• The number of large jury awards has been declining in California, although the total number of claims has not--Californians still have their day in court.
  • The percentage of claims resolved through settlement and arbitration has increased in California, saving money for injured patients.
  • Insurance premiums in California have risen by 167% in the 25 years since MICRA has been in effect while those in the rest of the country have increased 505%. MICRA included steps to protect the quality of medical care as well as procedures to help assure that medical malpractice insurance would be available at realistic and affordable prices. This bi-partisan reform has saved California residents billions of dollars in lower health care costs and saved federal taxpayers billions of dollars in the Medicare and Medicaid programs.
  • For example, premiums for specialists in Los Angeles are substantially less than for specialists in metropolitan areas in states without reforms such as Florida, Illinois and Nevada.

TABLE 3. Malpractice Liability Rate Ranges by Specialty by Geography as of July 2001
  Cap Low High
   California (Los Angeles area) $250,000 7,900 13,000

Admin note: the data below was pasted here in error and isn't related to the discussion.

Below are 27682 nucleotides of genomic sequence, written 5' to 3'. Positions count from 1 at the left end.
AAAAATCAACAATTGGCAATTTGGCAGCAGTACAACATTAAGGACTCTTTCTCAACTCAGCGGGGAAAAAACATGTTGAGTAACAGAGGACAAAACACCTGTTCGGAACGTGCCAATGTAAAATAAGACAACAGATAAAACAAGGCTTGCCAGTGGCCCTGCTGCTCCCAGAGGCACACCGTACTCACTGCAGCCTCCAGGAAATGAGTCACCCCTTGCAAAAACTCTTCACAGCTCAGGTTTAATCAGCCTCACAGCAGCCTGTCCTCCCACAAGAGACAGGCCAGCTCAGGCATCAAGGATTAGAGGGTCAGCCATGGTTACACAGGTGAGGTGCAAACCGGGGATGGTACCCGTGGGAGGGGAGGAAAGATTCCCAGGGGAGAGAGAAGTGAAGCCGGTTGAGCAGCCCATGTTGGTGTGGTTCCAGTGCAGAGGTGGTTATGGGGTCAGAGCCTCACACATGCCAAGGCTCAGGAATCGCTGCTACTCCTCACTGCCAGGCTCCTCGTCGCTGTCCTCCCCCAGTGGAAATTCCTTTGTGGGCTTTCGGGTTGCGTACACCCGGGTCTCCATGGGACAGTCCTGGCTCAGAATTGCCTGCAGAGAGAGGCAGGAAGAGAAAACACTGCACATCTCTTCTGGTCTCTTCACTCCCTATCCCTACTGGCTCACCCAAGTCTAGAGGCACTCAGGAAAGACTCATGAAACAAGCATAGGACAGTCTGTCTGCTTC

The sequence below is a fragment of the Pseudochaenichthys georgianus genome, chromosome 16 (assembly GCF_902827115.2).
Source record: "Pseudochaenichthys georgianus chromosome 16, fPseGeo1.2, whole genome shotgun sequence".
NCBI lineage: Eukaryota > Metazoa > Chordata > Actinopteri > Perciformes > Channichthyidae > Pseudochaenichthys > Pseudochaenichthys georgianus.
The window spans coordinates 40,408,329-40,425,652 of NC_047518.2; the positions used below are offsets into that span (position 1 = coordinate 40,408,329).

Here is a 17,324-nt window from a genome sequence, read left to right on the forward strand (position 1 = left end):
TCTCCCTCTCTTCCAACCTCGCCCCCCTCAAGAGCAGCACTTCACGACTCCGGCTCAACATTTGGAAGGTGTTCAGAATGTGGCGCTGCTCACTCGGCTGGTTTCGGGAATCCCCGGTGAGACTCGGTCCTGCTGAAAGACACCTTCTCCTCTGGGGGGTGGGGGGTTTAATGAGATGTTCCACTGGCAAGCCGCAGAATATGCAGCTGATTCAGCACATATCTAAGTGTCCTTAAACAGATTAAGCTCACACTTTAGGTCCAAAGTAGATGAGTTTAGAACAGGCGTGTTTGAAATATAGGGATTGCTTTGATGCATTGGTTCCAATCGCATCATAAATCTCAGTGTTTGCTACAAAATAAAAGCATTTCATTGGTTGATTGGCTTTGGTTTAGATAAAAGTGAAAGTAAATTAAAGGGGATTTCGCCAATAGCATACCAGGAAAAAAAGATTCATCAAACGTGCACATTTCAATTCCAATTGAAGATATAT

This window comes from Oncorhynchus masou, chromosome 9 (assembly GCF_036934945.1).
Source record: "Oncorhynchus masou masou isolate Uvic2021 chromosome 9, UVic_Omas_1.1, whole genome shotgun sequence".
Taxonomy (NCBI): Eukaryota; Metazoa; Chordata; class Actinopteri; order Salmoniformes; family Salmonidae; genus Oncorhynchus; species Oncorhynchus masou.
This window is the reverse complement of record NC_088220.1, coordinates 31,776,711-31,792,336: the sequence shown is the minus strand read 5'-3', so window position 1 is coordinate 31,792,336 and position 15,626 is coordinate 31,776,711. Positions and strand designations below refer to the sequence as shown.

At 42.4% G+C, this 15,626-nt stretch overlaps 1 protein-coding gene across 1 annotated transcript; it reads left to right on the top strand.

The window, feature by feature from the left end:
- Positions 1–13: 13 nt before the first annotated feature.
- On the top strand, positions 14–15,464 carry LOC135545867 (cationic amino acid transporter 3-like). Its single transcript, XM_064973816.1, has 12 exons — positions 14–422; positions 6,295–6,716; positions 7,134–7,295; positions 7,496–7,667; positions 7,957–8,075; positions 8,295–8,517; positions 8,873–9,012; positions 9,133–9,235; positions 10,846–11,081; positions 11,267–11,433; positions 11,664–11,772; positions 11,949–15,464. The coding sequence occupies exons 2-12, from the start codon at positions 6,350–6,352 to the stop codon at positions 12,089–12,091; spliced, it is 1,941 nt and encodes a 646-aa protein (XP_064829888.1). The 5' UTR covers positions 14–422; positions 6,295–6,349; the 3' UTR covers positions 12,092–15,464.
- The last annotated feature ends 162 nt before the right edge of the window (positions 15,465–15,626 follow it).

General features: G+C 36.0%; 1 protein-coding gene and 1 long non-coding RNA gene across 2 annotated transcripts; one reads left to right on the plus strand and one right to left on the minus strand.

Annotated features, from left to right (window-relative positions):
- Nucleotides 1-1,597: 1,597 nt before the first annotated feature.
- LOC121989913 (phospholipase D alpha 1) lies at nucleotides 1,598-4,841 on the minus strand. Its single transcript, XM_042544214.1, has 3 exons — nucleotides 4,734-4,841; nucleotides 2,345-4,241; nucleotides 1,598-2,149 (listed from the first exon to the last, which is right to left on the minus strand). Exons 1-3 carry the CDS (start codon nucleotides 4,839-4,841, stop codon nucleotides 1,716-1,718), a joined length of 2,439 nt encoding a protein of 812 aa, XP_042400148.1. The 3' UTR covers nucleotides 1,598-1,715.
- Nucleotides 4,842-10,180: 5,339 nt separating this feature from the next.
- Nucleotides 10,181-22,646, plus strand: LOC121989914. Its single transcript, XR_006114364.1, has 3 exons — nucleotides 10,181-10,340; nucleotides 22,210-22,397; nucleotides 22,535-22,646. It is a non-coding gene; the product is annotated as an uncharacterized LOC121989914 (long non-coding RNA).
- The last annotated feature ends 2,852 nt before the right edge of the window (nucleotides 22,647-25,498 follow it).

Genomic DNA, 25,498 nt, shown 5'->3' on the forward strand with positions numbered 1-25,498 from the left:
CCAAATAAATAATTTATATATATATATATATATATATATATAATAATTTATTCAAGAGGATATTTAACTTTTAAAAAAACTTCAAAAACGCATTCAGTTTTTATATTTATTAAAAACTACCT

Pennsylvania (Urban Philadelphia area) No cap 10,700 11,800
   Nevada (Las Vegas area) No cap 11,600 15,800
   Illinois (Chicago area) No cap 16,500 28,100
   Florida (Miami and Ft. Lauderdale areas)* No cap 17,600 50,700
   California (Los Angeles area) $250,000 23,700 42,200
   Pennsylvania (Urban Philadelphia area) No cap 31,500 35,800
Nevada (Las Vegas area) No cap 40,300 56,900
Illinois (Chicago area) No cap 50,000 70,200
Florida (Miami and Ft. Lauderdale areas)* No cap 63,200 126,600
   California (Los Angeles area) $250,000 46,900 57,700
   Pennsylvania (Urban Philadelphia area) No cap 45,900 66,300
Nevada (Las Vegas area) No cap 71,100 94,800
Illinois (Chicago area) No cap 72,500 110,100
Florida (Miami and Ft. Lauderdale areas)* No cap 108,000 208,900
Source: Medical Liability Monitor, Vol.26, No.10, October 2001: Shook, Hardy, Bacon, L.L.P., October 9, 2001.* Florida reform legislation went into effect in 2001. It imposes caps of $250,000-350,000 unless neither party demands binding arbitration or the defendant refuses to arbitrate.

Malpractice reforms in the 1980s led to a 34% decline in malpractice premiums in those states that enacted reforms compared with states that did not enact reforms.

For more information on this subject, go to the Office of Disability, Aging and Long-Term Care website at